The Whitehall rowboat is a style of wooden boat that has a keel and a wineglass shape originally manufactured at the foot of Whitehall Street in New York, New York during the 1800s. The boat's design is an adaptation of earlier European boats and was originally used in America as a harbor boat to haul sailors and cargo while providing services to ships anchored in New York Harbor. Its keel makes it easy to row straight by a single oarsman.
The boat's hull design strongly resembles the water taxis of London's Thames river, incorporating a sailboat gig for stability and steering. Whitehall rowboats typically range in size from 14 to 22 feet with the smaller models easily handled by a single oarsman. Larger designs required two oarsmen to operate. The 25-foot Whitehall Gig required four oarsmen and a Coxswain for a total crew of five.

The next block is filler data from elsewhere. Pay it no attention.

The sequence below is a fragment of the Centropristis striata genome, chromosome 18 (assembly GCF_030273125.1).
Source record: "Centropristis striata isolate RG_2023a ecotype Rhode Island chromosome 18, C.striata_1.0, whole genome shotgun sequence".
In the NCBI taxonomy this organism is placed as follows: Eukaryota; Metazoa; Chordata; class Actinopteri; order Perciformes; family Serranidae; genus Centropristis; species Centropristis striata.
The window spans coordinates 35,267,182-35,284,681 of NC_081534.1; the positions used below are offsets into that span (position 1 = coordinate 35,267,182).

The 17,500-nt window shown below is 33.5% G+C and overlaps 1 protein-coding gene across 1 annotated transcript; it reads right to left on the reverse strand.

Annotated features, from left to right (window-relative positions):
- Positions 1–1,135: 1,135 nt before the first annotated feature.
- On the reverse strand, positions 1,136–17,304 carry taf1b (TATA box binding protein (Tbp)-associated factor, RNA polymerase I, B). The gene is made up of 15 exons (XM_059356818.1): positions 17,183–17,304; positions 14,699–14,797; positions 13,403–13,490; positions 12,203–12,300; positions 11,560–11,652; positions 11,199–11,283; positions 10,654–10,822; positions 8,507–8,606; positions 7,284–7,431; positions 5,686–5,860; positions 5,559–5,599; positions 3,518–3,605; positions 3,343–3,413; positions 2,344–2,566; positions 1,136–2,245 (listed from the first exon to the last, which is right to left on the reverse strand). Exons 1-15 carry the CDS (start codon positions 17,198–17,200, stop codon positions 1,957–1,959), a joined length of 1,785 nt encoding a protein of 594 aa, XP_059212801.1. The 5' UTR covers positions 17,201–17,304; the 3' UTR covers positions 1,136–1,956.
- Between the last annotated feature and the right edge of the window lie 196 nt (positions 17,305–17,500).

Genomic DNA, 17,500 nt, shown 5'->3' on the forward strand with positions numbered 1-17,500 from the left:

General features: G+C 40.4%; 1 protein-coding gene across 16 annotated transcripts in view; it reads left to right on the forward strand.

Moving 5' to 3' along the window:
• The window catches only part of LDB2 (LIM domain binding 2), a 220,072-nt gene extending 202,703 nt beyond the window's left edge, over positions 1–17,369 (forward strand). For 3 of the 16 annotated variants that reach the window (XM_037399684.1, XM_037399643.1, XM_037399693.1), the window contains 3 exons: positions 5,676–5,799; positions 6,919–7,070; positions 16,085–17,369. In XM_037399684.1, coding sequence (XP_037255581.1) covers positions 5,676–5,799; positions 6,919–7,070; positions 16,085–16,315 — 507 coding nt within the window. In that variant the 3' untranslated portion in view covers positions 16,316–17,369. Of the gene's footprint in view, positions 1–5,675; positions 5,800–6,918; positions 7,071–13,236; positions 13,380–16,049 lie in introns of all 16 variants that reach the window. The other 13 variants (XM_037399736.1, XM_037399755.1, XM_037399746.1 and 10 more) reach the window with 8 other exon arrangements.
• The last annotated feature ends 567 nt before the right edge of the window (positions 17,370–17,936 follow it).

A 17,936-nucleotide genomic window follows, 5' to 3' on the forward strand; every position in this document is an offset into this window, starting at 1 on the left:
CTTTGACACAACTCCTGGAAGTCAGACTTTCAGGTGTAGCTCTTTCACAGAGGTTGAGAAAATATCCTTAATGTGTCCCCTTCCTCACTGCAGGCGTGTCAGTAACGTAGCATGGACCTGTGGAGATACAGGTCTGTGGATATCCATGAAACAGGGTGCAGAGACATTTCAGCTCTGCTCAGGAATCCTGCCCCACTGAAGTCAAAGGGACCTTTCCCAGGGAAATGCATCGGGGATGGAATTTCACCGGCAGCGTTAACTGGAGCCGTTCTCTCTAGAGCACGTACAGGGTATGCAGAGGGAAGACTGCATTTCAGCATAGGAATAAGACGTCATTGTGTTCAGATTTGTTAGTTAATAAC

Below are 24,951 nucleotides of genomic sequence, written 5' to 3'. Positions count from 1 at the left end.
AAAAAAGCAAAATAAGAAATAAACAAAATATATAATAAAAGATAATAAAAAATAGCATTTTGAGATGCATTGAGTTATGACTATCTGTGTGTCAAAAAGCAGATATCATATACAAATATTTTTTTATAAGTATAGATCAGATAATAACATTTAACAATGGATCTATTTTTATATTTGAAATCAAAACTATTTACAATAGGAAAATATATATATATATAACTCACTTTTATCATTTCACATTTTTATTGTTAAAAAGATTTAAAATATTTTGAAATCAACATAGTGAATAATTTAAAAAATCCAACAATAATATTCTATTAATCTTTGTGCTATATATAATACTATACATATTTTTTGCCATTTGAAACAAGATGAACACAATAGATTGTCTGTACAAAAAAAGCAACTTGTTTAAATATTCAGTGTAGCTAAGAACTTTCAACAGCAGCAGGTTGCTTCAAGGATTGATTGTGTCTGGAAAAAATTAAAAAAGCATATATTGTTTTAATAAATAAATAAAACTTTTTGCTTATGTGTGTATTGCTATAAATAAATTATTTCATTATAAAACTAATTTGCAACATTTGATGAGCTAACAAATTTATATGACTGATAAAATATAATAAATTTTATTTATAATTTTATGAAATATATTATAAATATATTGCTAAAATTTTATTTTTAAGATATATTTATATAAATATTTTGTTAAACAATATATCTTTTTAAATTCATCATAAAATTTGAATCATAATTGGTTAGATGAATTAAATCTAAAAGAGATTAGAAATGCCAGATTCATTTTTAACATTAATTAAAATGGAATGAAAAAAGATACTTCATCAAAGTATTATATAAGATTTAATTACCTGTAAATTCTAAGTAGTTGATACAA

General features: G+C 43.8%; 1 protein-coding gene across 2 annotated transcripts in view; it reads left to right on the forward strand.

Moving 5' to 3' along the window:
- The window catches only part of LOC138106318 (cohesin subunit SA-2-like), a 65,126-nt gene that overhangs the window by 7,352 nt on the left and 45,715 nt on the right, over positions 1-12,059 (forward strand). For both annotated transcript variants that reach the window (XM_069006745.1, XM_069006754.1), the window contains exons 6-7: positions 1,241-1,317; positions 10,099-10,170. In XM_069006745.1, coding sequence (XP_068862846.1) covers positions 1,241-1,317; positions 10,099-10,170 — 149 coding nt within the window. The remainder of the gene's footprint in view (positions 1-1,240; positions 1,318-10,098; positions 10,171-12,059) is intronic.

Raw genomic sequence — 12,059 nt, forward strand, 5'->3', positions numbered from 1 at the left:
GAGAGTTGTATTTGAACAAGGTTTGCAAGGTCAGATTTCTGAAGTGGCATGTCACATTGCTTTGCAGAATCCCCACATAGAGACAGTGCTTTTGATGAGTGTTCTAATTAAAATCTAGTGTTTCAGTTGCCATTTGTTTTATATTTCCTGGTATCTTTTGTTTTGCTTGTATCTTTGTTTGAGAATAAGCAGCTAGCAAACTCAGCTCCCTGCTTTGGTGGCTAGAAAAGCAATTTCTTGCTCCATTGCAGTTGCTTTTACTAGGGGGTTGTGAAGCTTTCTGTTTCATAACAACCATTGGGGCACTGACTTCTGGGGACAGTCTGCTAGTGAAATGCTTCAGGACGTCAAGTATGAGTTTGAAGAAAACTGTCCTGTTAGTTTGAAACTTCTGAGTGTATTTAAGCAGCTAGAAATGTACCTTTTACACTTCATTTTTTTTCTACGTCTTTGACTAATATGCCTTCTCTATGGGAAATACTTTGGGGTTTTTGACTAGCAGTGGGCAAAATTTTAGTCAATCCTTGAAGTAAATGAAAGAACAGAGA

Whitehall style boats became very popular for recreational boating in the early 1900s. The style has been copied by many boat builders and is still readily available in many designs, as of 2015. Many newer models incorporate modern materials such as fiberglass in the hull construction. However, Whitehall enthusiasts can purchase plans and build their own boats using all wood construction just like the original models.